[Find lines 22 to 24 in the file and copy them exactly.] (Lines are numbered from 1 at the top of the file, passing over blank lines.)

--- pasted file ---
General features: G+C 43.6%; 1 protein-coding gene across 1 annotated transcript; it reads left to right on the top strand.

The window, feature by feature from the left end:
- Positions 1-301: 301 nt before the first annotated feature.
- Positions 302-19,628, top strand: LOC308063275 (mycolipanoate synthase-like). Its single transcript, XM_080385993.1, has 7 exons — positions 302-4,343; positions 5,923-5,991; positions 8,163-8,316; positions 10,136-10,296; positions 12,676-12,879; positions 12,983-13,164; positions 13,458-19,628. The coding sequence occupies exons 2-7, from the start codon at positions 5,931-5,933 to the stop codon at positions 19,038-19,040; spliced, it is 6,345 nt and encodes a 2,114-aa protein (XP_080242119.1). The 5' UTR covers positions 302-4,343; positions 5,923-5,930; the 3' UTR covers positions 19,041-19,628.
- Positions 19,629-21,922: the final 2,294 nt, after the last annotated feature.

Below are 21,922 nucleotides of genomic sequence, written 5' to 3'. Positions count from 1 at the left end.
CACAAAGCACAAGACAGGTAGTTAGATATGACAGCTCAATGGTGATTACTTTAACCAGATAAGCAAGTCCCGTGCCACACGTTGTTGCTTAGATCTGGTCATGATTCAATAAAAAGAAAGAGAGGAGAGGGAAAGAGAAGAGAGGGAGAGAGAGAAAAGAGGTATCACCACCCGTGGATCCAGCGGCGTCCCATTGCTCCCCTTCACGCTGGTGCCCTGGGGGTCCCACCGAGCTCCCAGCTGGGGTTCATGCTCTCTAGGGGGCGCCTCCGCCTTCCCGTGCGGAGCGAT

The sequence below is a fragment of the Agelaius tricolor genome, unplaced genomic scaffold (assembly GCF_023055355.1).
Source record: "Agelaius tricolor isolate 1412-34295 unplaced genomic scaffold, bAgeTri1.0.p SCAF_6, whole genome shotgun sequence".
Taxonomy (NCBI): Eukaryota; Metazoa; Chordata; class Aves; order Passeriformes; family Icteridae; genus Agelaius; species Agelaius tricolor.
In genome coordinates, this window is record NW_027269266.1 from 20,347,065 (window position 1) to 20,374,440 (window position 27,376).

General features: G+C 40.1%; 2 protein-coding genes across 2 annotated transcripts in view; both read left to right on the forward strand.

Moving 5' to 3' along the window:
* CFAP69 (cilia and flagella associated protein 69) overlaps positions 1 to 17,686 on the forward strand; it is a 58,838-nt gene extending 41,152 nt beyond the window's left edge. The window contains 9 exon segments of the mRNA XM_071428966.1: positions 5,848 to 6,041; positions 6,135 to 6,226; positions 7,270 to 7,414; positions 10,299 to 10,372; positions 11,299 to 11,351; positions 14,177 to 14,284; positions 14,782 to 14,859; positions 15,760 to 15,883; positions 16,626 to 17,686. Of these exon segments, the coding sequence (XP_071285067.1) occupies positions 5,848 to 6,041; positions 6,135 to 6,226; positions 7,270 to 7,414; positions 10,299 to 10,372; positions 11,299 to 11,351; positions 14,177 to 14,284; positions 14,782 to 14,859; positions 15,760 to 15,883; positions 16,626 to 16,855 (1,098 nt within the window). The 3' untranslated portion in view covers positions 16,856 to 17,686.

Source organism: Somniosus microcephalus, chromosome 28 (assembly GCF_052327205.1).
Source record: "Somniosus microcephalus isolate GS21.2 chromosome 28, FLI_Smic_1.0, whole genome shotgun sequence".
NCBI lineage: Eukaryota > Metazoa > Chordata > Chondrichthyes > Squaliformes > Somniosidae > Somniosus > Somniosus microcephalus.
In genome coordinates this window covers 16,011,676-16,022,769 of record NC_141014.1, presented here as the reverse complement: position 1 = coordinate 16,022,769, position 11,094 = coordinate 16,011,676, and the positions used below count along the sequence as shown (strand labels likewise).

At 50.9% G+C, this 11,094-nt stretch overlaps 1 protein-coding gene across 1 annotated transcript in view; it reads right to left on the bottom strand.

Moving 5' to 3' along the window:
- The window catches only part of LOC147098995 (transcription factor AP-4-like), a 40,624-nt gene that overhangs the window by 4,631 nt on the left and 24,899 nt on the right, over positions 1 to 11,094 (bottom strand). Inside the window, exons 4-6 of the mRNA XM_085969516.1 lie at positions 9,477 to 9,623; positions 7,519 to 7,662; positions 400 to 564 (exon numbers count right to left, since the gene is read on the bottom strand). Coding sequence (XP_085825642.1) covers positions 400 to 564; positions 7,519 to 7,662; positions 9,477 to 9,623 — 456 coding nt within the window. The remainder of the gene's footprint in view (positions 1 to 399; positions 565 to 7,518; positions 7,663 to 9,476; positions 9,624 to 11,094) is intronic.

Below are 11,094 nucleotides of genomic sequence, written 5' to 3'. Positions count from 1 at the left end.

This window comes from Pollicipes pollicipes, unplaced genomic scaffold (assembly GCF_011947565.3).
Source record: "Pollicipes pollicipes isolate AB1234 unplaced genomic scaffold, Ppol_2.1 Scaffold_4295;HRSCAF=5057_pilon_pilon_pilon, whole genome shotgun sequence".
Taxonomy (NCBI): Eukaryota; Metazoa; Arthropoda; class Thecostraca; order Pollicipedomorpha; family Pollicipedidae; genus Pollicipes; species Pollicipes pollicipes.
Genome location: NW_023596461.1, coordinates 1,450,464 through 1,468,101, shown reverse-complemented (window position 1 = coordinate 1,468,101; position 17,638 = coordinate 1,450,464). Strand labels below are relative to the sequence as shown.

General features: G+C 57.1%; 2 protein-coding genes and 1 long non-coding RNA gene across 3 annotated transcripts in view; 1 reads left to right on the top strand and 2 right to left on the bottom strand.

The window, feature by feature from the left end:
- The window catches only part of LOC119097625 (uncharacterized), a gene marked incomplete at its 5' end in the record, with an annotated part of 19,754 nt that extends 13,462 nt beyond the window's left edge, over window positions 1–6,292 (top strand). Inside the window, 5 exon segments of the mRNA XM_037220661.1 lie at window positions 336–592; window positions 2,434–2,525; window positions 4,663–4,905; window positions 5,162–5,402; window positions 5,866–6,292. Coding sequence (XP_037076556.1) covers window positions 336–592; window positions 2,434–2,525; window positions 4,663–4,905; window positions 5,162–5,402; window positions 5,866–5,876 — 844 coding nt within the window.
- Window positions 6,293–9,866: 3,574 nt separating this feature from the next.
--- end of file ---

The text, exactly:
Below are 11,094 nucleotides of genomic sequence, written 5' to 3'. Positions count from 1 at the left end.

This window comes from Pollicipes pollicipes, unplaced genomic scaffold (assembly GCF_011947565.3).
Source record: "Pollicipes pollicipes isolate AB1234 unplaced genomic scaffold, Ppol_2.1 Scaffold_4295;HRSCAF=5057_pilon_pilon_pilon, whole genome shotgun sequence".